No. 08-2611-ag.United States Court of Appeals, Second Circuit.
April 7, 2009.
UPON DUE CONSIDERATION of this petition for review of a Board of Immigration Appeals (“BIA”) decision, it is hereby ORDERED, ADJUDGED, AND DECREED that the petition for review is DENIED.
Thomas V. Massucci, New York, NY, for Petitioner.
Michael F. Hertz, Acting Assistant Attorney General, Anh-Thu P. Mai-Windle, Senior Litigation Counsel, Karen Y. Stewart, Attorney, Office of Immigration Litigation, United States Department of Justice, Washington, D.C., for Respondent.
PRESENT: Hon. JOSEPH M. McLAUGHLIN, Hon. JOSÉ A. CABRANES, and Hon. B.D. PARKER, Circuit Judges.
Petitioner Feizhou Li, a native and citizen of the People’s Republic of China, seeks review of a May 16, 2008 order of the BIA affirming the December 13, 2006 decision of Immigration Judge (“IJ”) Barbara A. Nelson denying her applications for asylum, withholding of removal, and relief under the Convention Against Torture (“CAT”). In re Feizhou Li
No. A 200 032 390 (B.I.A. May 16, 2008), aff’g No. A
200 032 390 (Immig. Ct. N.Y. City Dec. 13, 2006). We assume the parties’ familiarity with the underlying facts and procedural history in this case.
When the BIA adopts the decision of the IJ and supplements the IJ’s decision, this Court reviews the decision of the IJ as supplemented by the BIA. See Yan Chen v. Gonzales, 417 F.3d 268, 271 (2d Cir. 2005). We review the agency’s factual findings, including adverse credibility determinations, under the substantial evidence standard. 8 U.S.C. § 1252(b)(4)(B); see also Manzur v. U.S. Dep’t of Homeland Sec, 494 F.3d 281, 289 (2d Cir. 2007). We review de novo questions of law and the application of law to undisputed fact. See, e.g., Salimatou Bah v. Mukasey, 529 F.3d 99, 110 (2d Cir. 2008).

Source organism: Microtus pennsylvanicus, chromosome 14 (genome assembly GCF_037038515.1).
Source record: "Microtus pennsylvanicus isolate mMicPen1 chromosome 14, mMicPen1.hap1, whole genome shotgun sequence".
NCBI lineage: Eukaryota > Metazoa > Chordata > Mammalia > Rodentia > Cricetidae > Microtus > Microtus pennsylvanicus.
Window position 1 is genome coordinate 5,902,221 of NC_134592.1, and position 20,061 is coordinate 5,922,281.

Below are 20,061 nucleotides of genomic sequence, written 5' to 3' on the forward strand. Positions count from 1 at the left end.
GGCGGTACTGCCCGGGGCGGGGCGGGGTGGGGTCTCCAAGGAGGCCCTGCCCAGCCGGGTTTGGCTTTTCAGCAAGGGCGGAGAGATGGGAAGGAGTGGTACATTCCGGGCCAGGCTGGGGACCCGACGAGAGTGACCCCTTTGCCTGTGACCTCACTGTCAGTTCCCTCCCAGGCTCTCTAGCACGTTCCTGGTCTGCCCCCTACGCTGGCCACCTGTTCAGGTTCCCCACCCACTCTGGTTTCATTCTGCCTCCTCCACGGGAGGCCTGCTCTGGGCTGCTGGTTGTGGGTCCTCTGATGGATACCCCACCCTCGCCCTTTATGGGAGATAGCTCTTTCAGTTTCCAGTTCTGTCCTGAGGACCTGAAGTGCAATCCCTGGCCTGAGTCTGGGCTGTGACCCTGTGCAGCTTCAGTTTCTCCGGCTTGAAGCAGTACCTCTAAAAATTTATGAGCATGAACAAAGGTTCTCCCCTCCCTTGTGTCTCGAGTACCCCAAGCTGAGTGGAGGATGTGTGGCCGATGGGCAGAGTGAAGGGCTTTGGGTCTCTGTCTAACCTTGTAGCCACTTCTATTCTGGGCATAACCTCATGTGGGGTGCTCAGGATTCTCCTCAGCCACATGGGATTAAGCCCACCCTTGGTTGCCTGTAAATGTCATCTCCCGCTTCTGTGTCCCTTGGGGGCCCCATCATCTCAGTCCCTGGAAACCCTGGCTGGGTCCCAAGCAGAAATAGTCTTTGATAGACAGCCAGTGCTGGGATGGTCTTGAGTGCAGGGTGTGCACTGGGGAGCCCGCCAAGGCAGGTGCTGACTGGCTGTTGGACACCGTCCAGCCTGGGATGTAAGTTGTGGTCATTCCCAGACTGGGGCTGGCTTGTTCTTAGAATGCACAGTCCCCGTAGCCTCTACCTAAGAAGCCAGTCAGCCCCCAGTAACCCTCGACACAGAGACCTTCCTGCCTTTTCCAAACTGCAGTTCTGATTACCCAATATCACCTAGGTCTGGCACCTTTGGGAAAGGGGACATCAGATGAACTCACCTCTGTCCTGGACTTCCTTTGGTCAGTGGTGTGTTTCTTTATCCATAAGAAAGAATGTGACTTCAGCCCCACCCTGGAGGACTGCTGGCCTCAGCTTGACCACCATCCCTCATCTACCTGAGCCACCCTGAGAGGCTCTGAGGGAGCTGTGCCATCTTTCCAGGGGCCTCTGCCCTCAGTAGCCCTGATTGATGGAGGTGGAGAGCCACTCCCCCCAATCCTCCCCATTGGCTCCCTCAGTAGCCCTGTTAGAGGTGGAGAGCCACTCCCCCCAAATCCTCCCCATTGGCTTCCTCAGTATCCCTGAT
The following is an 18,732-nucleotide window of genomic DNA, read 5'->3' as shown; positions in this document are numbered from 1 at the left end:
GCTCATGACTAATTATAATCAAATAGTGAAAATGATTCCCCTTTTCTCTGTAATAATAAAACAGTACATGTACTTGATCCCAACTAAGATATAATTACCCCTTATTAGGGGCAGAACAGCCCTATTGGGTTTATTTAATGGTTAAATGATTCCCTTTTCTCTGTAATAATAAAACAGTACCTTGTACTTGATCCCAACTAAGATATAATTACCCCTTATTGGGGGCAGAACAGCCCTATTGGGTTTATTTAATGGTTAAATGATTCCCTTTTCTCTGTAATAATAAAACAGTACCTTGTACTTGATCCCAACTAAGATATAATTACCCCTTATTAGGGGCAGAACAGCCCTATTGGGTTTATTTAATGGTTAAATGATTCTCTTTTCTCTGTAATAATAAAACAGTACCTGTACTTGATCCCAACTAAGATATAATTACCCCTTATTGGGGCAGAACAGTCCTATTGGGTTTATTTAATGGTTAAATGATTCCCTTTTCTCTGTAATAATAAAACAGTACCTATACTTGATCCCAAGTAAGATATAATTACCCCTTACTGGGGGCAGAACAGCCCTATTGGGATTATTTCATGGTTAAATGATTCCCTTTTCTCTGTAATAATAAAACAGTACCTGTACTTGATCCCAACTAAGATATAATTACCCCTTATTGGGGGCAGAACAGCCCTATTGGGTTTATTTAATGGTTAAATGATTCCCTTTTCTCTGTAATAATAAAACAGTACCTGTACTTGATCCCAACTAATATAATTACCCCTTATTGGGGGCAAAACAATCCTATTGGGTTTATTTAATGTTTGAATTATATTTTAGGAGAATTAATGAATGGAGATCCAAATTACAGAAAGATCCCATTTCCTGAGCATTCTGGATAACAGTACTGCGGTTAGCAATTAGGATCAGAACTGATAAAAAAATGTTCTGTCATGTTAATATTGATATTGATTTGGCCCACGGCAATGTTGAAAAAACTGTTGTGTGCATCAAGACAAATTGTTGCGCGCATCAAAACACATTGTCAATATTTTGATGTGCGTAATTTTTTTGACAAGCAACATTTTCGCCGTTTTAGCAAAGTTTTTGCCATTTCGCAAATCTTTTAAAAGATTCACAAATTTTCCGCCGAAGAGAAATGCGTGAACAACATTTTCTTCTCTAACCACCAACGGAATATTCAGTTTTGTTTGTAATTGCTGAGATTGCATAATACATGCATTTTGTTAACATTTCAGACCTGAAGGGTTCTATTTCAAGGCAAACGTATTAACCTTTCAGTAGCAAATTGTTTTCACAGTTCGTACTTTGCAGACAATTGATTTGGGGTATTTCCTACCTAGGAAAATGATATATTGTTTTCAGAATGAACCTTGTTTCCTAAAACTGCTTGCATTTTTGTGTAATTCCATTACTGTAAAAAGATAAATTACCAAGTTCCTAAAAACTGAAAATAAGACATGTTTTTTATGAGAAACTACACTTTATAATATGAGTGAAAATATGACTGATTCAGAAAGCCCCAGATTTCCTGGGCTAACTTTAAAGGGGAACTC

The agency properly found that Li was not subjected to persecution when: (1) she was insulted and harassed after she refused to marry the man her uncle had arranged for her to marry by both the man and his family; and (2) the man grabbed her clothes as she passed. See Ivanishvili v. U.S. Dep’t of Justice, 433 F.3d 332, 341 (2d Cir. 2006) (finding that to constitute persecution, the harm must be sufficiently severe, rising above “mere harassment”). Additionally, the agency properly found that an incident involving her alleged twelve-hour detention at a police station did not constitute persecution. Even if the incident did occur, Li testified only that police attempted to beat her, not that they actually did so. See Guan Shan
Liao v. U.S. Dep’t of Justice, 293 F.3d 61, 70 (2d Cir. 2002) (finding that threats alone do not amount to persecution). The agency also properly found that Li failed to establish a well-founded fear of persecution because she could safely relocate to another part of China. See 8 C.F.R. § 1208.13(b)(2)(u). Indeed, Li testified that she moved to another province and encountered no problems there.
Because the agency properly found that Li failed to establish past persecution or a well-founded fear of persecution, the agency properly denied her application for asylum. See 8 C.F.R. § 1208.13(b). Because Li was unable to show the objective likelihood of persecution needed to make out an asylum claim, she was necessarily unable to meet the higher standard required to succeed on a claim for withholding of removal or CAT relief See Paul v. Gonzales, 444 F.3d 148, 156 (2d Cir. 2006) Kyaw Zwar Tun v. INS, 445 F.3d 554, 567 (2d Cir. 2006) (holding that torture is “something more severe than the kind of treatment that would suffice to prove persecution”).
For the foregoing reasons, the petition for review is DENIED. As we have completed our review, the pending motion for a stay of removal in this petition is DISMISSED as moot.